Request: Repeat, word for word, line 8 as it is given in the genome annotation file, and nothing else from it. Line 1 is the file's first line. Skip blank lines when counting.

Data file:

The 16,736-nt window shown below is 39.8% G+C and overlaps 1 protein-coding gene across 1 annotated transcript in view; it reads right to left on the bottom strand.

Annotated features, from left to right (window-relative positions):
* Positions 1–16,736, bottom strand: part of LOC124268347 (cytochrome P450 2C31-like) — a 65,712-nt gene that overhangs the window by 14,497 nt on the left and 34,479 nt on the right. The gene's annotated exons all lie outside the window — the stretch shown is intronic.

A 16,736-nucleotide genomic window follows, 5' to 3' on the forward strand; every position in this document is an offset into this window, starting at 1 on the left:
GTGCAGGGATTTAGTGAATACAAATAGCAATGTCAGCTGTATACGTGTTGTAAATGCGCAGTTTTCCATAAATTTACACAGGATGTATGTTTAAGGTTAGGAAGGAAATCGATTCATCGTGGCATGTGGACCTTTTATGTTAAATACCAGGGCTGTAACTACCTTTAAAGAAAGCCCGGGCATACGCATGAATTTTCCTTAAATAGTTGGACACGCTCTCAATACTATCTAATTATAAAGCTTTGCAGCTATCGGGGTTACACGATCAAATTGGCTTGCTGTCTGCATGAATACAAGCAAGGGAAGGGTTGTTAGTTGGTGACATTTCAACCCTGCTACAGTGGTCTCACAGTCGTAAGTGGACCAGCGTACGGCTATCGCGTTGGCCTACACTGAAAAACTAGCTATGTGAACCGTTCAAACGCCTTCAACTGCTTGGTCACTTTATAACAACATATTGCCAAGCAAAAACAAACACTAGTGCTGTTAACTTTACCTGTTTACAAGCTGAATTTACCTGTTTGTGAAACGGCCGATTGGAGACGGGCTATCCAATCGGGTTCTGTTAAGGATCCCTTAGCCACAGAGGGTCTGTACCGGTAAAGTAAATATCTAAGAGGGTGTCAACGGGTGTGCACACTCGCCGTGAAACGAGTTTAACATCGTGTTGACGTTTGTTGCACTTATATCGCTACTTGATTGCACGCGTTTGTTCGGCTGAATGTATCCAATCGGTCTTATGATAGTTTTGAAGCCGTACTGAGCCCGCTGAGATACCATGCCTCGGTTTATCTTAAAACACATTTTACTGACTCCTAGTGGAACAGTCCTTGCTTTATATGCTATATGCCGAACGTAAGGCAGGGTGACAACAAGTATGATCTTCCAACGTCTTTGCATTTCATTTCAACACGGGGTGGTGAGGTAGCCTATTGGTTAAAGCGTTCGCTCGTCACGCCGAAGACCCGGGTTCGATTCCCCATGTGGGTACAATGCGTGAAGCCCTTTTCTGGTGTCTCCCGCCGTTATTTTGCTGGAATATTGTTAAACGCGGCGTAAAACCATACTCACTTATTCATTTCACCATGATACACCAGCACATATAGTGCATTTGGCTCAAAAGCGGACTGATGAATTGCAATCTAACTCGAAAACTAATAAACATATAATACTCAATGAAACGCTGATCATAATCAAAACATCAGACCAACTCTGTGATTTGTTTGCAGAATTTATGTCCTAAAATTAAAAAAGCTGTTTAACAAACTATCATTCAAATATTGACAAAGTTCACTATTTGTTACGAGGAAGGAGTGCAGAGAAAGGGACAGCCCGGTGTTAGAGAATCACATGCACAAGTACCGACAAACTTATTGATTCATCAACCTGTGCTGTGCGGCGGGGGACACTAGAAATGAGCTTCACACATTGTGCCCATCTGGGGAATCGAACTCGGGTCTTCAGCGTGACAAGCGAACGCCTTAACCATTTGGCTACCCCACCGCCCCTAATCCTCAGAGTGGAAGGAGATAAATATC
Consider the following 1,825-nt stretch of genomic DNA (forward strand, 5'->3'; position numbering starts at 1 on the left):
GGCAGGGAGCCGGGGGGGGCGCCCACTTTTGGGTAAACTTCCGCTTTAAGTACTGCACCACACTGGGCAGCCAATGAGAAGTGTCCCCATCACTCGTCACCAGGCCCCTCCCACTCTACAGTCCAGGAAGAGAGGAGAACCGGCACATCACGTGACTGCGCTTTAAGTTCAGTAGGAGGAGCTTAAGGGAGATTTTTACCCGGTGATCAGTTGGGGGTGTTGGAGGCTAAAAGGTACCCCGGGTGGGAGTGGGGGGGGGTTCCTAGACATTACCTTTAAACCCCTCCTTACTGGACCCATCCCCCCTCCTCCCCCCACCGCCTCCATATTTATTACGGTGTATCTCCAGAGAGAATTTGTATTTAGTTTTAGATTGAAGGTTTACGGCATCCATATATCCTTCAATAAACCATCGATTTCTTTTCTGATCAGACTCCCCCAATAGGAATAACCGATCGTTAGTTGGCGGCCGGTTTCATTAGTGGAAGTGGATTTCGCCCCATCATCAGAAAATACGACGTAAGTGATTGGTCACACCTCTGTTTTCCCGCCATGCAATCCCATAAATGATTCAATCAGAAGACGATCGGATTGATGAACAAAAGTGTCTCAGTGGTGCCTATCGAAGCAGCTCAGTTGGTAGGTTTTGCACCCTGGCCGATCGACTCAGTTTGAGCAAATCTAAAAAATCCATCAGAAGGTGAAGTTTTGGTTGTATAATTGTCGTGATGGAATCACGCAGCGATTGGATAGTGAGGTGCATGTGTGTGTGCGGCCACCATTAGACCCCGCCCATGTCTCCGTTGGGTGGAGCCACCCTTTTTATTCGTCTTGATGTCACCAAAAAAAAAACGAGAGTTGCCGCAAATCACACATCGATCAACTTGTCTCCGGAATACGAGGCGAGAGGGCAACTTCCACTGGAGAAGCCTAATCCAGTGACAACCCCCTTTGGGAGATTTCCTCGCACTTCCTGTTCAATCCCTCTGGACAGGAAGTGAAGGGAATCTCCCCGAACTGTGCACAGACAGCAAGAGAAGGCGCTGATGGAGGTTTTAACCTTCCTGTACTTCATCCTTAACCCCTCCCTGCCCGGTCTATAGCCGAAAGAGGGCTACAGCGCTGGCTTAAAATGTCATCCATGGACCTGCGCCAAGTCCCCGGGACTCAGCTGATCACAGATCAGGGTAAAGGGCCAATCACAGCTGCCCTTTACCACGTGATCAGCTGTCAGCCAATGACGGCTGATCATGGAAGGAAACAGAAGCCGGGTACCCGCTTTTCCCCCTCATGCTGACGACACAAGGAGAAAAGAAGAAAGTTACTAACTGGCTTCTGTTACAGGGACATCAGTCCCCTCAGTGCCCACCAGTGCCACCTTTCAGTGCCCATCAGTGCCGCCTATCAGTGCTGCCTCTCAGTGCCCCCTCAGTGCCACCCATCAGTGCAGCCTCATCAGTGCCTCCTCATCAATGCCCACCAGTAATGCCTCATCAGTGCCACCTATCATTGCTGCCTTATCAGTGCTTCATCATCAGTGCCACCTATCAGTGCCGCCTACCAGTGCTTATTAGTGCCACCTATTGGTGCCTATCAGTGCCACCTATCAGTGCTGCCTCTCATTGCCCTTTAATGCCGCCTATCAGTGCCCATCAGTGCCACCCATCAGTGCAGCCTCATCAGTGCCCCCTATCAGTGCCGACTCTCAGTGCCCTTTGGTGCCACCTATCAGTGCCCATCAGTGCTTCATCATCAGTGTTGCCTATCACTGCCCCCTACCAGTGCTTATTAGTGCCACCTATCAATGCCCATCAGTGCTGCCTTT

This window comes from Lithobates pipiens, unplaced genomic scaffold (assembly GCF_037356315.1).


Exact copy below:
This window comes from Lithobates pipiens, unplaced genomic scaffold (assembly GCF_037356315.1).